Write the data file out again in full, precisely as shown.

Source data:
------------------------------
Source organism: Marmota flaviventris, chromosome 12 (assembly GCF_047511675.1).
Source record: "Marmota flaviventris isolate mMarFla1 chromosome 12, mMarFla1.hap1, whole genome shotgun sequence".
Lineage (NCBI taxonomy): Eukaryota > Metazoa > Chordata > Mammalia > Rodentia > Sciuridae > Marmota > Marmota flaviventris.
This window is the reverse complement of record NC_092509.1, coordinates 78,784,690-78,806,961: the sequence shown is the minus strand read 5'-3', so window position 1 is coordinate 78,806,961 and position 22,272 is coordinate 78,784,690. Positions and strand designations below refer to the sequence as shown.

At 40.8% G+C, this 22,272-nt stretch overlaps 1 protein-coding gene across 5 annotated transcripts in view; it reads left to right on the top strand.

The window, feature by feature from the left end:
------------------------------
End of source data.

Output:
Source organism: Marmota flaviventris, chromosome 12 (assembly GCF_047511675.1).
Source record: "Marmota flaviventris isolate mMarFla1 chromosome 12, mMarFla1.hap1, whole genome shotgun sequence".
Lineage (NCBI taxonomy): Eukaryota > Metazoa > Chordata > Mammalia > Rodentia > Sciuridae > Marmota > Marmota flaviventris.
This window is the reverse complement of record NC_092509.1, coordinates 78,784,690-78,806,961: the sequence shown is the minus strand read 5'-3', so window position 1 is coordinate 78,806,961 and position 22,272 is coordinate 78,784,690. Positions and strand designations below refer to the sequence as shown.

At 40.8% G+C, this 22,272-nt stretch overlaps 1 protein-coding gene across 5 annotated transcripts in view; it reads left to right on the top strand.

The window, feature by feature from the left end: